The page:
Ieng Sary during his trial in Cambodia for Khmer Rouge atrocities. He has died aged 87

The third most senior figure in the Khmer Rouge, Ieng Sary, has died aged 87. He was standing trial for his role in the Cambodian Genocide, an event which claimed the lives of between 1.7 and 2.2 million people. Ieng’s death is the latest indication that the Extraordinary Chambers in the Courts of Cambodia (ECCC), the tribunal set up to try the most senior members of the Khmer Rouge, is failing. The ECCC has only obtained one conviction to date, and many Cambodians fear the lack of urgency in the long and protracted process means they will not get the justice they seek.

The fear among Cambodians is that Ieng Sary will not be an isolated case. He was standing trial with two other senior figures in the Khmer Rouge, Nuon Chea and Khieu Samphan, who are also octogenarians. The charges that were brought against them include genocide, war crimes and crimes against humanity. Ieng Sary’s wife, the former Minister for Social Affairs Ieng Thirth, was also charged but has since been ruled unfit to stand trial on medical grounds. It is rumoured that she has early onset Alzheimer’s disease.

The Cambodian Genocide took place during the rule of the Communist Party of Kampuchea (Cambodia), also known as the Khmer Rouge. Senior party members, inspired by the thought of achieving a socialist utopia, embraced the practise of social engineering, and tried to create an agrarian socialist society based on agricultural reform. Wanting to make a decisive break with the past, the communist leadership abolished anything thought to belong to traditional Cambodian culture or Western capitalist influences. Therefore, currency, free markets and private property were all abolished. Hospitals, buildings used for religious purposes and factories were all shut down. The urban population was forcibly moved to the countryside and organised into collective farms and labour camps. They were tasked with producing impossible amounts of rice with little rest or food. This restructuring of Cambodian society took place almost overnight.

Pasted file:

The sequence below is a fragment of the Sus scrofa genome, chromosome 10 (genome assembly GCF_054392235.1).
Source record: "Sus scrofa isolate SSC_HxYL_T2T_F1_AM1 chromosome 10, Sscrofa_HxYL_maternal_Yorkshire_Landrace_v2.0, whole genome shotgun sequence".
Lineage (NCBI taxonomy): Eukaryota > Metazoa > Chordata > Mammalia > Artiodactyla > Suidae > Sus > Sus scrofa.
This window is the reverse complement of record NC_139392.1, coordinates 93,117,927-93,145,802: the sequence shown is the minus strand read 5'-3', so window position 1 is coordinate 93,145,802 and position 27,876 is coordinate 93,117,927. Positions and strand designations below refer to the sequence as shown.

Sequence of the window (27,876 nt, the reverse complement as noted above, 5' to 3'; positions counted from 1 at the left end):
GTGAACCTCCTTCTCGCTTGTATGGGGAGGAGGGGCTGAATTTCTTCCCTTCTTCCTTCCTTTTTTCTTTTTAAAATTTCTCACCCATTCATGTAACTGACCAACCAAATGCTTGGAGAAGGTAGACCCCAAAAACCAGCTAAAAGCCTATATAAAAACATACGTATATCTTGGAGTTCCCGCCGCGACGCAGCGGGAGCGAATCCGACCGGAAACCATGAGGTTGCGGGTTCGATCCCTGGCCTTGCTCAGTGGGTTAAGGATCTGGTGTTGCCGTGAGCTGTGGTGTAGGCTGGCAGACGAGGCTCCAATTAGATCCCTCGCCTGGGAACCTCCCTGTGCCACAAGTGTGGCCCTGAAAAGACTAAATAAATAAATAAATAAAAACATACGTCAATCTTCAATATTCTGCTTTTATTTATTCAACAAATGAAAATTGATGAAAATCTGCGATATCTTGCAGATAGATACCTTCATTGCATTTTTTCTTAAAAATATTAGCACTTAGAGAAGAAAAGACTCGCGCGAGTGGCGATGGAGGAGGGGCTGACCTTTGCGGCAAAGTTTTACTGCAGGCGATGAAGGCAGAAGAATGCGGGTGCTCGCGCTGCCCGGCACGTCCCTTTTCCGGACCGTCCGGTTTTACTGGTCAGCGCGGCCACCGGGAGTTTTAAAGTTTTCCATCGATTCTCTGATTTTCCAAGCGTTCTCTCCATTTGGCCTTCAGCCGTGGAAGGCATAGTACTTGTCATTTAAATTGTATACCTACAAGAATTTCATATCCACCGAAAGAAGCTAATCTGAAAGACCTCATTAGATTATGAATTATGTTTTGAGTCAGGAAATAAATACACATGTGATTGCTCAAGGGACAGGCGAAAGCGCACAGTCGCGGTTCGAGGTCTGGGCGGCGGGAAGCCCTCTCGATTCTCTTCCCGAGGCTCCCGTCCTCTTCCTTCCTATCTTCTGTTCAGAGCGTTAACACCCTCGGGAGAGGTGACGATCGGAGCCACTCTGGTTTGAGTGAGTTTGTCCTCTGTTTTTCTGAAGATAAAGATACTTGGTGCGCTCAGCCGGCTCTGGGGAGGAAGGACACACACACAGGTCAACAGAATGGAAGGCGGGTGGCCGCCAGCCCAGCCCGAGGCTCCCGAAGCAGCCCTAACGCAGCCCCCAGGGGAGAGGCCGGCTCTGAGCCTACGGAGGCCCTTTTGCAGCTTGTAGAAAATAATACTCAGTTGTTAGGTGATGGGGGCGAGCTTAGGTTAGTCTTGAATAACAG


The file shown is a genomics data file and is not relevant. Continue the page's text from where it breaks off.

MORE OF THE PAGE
The dream was unrealisable and the results were disastrous: of a population of 8 million people, it is thought that 1.7-2.2 million people died – 20-25% of the population – in the short reign of the Khmer Rouge. They died from overwork, starvation or disease as a result of the new agrarian emphasis.

Still more chilling were the infamous mass executions in the country’s ‘Killing Fields’. Those targeted for extermination included anyone with connections to foreign governments, ethnic minorities and those who simply could not work any more were targeted for extermination. As time passed, activities deemed ‘counter-revolutionary’ became more and more arbitrary.

Professionals and intellectuals were also targeted, and here Ieng Sary played a starring role. In his role as foreign minister, Ieng persuaded hundreds of Cambodian intellectuals and diplomats to come home to rebuild the country. Those who returned were arrested and executed. The Khmer Rouge’s hatred for intellectuals was so great that all signs of learning, such as wearing glasses, were branded ‘counter-revolutionary’ activity.

Counter-revolutionaries were sent to the notorious Tuol Sleng prison, known as ‘S-21’, where it is thought 20,000 people were executed. The camp’s Director, Khang Khek leu, known as Comrade Duch’ (pronounced ‘Doik’) is the only conviction the ECCC has secured.

Out of the 14,000 inmates of Tuol Sleng, it is thought only 12 survived. Bou Meng, 72, is one of them. Upon hearing the news, he said “Justice for the victims is fading little by little,”

“The court must speed up the trial…I deserve some kind of justice while I’m still alive.”

With this horror and only one conviction, it is easy to understand why many Cambodians feel cheated.

BY: Matthew Jones

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